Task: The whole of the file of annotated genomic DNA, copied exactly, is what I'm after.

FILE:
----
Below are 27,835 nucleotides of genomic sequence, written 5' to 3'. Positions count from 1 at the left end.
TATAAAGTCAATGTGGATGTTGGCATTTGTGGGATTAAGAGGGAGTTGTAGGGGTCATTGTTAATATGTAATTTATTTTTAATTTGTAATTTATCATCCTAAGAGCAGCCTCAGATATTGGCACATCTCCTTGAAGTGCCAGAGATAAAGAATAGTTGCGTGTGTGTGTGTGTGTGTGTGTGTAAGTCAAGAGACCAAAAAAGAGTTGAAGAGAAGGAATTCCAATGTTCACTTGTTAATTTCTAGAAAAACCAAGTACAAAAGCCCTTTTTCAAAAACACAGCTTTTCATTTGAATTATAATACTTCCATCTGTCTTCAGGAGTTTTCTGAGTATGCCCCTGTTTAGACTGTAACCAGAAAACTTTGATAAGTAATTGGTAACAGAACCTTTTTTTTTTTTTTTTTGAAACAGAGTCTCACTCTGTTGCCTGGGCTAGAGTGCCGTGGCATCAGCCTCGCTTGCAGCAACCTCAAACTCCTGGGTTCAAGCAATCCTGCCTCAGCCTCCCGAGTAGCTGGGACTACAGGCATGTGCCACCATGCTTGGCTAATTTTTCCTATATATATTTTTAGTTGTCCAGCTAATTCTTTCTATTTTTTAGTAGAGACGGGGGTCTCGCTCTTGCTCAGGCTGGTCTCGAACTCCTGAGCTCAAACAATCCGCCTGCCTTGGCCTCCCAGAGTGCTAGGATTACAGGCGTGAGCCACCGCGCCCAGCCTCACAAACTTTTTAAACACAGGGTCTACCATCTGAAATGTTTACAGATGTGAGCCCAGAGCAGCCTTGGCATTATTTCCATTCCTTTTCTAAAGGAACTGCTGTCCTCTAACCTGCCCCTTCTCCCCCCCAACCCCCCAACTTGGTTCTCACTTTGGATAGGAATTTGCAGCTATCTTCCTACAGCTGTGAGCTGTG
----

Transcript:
Below are 27,835 nucleotides of genomic sequence, written 5' to 3'. Positions count from 1 at the left end.
TATAAAGTCAATGTGGATGTTGGCATTTGTGGGATTAAGAGGGAGTTGTAGGGGTCATTGTTAATATGTAATTTATTTTTAATTTGTAATTTATCATCCTAAGAGCAGCCTCAGATATTGGCACATCTCCTTGAAGTGCCAGAGATAAAGAATAGTTGCGTGTGTGTGTGTGTGTGTGTGTGTAAGTCAAGAGACCAAAAAAGAGTTGAAGAGAAGGAATTCCAATGTTCACTTGTTAATTTCTAGAAAAACCAAGTACAAAAGCCCTTTTTCAAAAACACAGCTTTTCATTTGAATTATAATACTTCCATCTGTCTTCAGGAGTTTTCTGAGTATGCCCCTGTTTAGACTGTAACCAGAAAACTTTGATAAGTAATTGGTAACAGAACCTTTTTTTTTTTTTTTTTGAAACAGAGTCTCACTCTGTTGCCTGGGCTAGAGTGCCGTGGCATCAGCCTCGCTTGCAGCAACCTCAAACTCCTGGGTTCAAGCAATCCTGCCTCAGCCTCCCGAGTAGCTGGGACTACAGGCATGTGCCACCATGCTTGGCTAATTTTTCCTATATATATTTTTAGTTGTCCAGCTAATTCTTTCTATTTTTTAGTAGAGACGGGGGTCTCGCTCTTGCTCAGGCTGGTCTCGAACTCCTGAGCTCAAACAATCCGCCTGCCTTGGCCTCCCAGAGTGCTAGGATTACAGGCGTGAGCCACCGCGCCCAGCCTCACAAACTTTTTAAACACAGGGTCTACCATCTGAAATGTTTACAGATGTGAGCCCAGAGCAGCCTTGGCATTATTTCCATTCCTTTTCTAAAGGAACTGCTGTCCTCTAACCTGCCCCTTCTCCCCCCCAACCCCCCAACTTGGTTCTCACTTTGGATAGGAATTTGCAGCTATCTTCCTACAGCTGTGAGCTGTG